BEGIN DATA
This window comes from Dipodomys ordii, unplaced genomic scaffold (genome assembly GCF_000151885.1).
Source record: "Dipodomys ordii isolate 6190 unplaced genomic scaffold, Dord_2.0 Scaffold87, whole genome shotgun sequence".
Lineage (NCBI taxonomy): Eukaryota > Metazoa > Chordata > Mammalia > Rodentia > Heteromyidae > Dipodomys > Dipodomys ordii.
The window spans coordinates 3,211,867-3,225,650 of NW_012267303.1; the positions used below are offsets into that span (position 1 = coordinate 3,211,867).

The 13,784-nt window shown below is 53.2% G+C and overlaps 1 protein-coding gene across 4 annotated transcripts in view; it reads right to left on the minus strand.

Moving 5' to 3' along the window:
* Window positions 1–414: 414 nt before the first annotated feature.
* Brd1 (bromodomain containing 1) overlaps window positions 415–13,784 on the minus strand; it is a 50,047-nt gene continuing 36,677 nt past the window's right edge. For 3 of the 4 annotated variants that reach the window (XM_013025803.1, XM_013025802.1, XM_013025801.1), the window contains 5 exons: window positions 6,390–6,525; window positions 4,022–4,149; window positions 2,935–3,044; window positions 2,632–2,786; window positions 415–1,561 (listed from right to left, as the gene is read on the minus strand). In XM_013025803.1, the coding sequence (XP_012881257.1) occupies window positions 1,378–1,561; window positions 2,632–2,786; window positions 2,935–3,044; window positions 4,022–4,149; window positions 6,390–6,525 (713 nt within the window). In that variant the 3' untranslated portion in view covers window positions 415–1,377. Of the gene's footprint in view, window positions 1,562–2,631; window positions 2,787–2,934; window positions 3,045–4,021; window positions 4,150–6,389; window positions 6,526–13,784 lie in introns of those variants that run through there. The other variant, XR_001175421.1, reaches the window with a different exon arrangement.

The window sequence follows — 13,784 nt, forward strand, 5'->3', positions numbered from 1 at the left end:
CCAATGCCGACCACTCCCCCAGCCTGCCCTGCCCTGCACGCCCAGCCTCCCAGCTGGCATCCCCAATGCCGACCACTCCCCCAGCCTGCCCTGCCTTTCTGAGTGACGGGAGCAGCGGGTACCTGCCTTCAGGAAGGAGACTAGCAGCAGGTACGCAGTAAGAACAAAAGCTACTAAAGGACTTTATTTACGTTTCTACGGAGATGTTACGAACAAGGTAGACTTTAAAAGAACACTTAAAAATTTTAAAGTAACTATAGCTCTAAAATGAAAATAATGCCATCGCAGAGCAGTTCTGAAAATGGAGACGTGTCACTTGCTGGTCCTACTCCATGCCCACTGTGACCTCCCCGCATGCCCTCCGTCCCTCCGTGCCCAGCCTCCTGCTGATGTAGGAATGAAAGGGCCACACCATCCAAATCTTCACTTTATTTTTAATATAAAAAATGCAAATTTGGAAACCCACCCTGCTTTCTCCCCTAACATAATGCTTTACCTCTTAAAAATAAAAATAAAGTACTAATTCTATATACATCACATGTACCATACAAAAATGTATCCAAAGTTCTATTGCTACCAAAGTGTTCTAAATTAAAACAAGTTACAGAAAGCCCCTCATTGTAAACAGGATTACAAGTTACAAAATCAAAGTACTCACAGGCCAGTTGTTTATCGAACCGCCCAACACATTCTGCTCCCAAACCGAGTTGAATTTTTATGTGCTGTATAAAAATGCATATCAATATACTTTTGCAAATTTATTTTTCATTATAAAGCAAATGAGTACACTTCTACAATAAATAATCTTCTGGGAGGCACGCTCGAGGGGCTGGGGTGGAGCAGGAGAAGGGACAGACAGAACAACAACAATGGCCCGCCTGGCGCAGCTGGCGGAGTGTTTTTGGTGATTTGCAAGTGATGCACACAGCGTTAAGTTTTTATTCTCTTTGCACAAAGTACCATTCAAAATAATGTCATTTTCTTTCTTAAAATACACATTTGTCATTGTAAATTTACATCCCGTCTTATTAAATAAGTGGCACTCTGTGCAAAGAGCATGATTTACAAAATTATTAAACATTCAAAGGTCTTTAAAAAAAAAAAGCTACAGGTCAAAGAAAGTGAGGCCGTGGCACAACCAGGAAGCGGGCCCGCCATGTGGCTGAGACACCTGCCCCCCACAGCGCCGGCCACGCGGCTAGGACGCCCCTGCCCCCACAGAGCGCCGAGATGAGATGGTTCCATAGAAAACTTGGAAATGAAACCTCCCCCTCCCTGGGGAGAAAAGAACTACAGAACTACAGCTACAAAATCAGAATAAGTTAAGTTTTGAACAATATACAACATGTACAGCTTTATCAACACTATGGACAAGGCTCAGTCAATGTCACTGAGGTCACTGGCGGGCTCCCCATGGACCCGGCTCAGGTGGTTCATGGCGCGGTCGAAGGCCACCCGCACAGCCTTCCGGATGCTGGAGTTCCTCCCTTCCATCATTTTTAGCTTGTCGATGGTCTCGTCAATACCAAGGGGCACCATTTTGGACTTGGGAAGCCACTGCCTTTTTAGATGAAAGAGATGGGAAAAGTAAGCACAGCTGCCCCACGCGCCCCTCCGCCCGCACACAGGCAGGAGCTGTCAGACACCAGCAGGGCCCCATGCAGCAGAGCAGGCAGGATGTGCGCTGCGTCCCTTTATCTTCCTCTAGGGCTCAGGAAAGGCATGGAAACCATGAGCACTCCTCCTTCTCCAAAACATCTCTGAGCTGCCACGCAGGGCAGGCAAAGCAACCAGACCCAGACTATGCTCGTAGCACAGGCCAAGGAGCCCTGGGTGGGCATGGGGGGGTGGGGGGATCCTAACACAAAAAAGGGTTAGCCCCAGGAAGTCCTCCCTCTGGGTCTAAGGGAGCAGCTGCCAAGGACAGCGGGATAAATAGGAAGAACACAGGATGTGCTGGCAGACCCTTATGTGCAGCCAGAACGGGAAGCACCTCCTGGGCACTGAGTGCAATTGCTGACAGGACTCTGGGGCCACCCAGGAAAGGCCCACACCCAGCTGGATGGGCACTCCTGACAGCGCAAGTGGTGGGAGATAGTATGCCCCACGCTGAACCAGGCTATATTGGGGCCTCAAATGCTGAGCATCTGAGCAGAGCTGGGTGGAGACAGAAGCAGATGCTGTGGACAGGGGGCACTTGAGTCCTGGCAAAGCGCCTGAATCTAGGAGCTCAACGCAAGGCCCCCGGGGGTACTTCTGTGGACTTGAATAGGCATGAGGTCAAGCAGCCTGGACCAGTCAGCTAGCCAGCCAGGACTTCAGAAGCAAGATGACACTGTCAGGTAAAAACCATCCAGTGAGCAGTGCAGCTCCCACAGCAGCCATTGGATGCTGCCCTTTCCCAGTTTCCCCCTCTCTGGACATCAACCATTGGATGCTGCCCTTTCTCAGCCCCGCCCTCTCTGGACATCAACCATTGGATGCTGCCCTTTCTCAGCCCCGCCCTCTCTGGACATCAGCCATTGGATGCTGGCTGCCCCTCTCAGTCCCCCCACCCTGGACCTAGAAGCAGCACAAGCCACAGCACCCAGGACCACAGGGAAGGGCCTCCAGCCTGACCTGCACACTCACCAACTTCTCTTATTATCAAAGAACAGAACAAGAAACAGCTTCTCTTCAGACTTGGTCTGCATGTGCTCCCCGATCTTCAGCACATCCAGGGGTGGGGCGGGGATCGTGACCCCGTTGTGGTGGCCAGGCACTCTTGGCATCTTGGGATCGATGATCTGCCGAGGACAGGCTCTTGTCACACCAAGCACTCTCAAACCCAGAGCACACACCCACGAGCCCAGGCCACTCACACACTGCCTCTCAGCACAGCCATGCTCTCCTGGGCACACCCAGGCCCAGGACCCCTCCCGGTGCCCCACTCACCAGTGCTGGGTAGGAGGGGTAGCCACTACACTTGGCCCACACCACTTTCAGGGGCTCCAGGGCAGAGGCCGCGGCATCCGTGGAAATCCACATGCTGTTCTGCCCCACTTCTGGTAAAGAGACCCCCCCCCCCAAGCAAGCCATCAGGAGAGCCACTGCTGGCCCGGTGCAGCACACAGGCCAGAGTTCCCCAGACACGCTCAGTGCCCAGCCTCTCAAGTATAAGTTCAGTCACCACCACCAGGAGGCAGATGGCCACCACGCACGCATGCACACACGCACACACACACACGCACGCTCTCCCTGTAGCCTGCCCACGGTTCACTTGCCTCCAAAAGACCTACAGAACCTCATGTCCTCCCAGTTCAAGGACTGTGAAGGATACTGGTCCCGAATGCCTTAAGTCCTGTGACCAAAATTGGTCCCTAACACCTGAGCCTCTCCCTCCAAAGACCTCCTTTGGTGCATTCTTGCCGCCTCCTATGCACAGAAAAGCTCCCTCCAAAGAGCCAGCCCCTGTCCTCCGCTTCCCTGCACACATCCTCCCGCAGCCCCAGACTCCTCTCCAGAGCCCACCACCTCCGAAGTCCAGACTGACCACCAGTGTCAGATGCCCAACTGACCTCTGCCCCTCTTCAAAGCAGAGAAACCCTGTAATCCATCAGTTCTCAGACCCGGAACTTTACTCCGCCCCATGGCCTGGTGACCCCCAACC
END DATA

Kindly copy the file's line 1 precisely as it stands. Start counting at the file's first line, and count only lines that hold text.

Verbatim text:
This window comes from Dipodomys ordii, unplaced genomic scaffold (genome assembly GCF_000151885.1).